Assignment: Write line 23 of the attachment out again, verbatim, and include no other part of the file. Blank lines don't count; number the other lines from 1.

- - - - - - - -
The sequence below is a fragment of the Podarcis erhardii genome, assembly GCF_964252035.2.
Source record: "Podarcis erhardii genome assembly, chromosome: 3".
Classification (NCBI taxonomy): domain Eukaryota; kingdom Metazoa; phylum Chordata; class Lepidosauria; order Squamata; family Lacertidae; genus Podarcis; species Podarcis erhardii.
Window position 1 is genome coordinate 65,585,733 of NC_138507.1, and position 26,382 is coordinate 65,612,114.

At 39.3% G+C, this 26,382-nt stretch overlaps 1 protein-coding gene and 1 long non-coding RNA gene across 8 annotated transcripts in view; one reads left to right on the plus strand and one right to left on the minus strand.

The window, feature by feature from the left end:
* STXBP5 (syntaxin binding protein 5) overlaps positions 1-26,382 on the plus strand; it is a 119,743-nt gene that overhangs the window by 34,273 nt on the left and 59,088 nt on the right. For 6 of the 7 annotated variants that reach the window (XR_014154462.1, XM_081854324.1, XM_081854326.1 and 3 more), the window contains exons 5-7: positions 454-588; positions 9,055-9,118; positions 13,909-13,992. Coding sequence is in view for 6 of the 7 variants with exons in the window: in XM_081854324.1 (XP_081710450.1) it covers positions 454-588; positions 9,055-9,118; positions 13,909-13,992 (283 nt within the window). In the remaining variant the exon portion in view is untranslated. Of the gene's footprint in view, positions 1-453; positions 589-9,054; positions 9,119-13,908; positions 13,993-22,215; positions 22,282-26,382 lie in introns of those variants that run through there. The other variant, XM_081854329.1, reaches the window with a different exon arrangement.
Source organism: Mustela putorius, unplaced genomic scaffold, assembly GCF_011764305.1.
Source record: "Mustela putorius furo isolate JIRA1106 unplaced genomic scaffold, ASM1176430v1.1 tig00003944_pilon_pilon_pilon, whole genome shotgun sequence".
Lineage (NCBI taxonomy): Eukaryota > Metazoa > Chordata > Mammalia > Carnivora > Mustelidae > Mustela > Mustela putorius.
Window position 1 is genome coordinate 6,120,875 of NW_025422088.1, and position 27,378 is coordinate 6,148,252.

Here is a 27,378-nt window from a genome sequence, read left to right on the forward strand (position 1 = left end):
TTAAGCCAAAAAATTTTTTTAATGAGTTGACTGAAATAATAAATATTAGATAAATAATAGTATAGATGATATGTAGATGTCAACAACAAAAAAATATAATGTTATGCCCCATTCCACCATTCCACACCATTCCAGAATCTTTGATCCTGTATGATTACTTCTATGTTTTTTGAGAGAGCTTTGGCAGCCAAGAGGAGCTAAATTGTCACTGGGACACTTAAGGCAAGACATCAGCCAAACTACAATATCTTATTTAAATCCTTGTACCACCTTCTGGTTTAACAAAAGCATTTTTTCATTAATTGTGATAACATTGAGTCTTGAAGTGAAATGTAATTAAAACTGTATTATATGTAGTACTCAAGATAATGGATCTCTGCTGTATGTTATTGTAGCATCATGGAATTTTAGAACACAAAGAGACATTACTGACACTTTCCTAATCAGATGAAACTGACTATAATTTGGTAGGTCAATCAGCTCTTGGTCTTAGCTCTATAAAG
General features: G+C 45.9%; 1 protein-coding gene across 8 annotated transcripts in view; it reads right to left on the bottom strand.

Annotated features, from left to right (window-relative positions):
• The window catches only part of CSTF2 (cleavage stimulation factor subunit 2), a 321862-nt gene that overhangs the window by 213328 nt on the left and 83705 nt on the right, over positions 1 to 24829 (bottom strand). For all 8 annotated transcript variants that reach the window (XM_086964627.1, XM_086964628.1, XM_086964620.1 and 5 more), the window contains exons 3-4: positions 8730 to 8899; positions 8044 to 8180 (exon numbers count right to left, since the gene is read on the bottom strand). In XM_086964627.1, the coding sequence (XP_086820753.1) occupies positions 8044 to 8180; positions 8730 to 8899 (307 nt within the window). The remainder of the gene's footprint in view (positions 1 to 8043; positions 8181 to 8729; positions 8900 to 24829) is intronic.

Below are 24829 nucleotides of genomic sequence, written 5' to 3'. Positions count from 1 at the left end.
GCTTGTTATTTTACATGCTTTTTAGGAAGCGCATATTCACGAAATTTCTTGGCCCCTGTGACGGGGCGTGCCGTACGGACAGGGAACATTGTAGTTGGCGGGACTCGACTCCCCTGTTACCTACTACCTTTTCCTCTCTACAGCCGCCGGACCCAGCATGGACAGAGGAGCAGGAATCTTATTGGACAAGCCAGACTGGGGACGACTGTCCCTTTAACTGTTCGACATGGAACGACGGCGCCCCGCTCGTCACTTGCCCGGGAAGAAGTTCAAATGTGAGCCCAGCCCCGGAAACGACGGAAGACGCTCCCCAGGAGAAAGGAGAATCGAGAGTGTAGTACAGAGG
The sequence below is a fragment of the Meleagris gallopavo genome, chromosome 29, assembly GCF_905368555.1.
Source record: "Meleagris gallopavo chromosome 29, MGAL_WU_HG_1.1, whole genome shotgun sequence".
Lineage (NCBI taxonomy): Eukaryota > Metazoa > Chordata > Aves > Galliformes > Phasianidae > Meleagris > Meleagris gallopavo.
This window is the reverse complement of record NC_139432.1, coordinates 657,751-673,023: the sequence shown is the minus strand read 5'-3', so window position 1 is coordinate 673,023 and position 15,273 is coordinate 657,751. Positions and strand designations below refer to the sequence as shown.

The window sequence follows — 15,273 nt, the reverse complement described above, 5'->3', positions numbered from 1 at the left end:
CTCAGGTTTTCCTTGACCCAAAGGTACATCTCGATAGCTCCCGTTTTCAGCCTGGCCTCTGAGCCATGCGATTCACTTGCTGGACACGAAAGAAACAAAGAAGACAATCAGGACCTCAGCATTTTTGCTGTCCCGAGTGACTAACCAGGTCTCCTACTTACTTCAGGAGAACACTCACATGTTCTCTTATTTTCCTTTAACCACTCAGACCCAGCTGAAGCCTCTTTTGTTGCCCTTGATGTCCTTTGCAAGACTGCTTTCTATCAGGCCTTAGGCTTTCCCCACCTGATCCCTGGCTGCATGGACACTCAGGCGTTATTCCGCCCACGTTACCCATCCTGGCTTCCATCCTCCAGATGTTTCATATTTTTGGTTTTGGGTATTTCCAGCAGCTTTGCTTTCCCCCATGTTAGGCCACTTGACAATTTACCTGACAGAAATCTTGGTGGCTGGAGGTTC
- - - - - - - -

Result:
The window sequence follows — 15,273 nt, the reverse complement described above, 5'->3', positions numbered from 1 at the left end: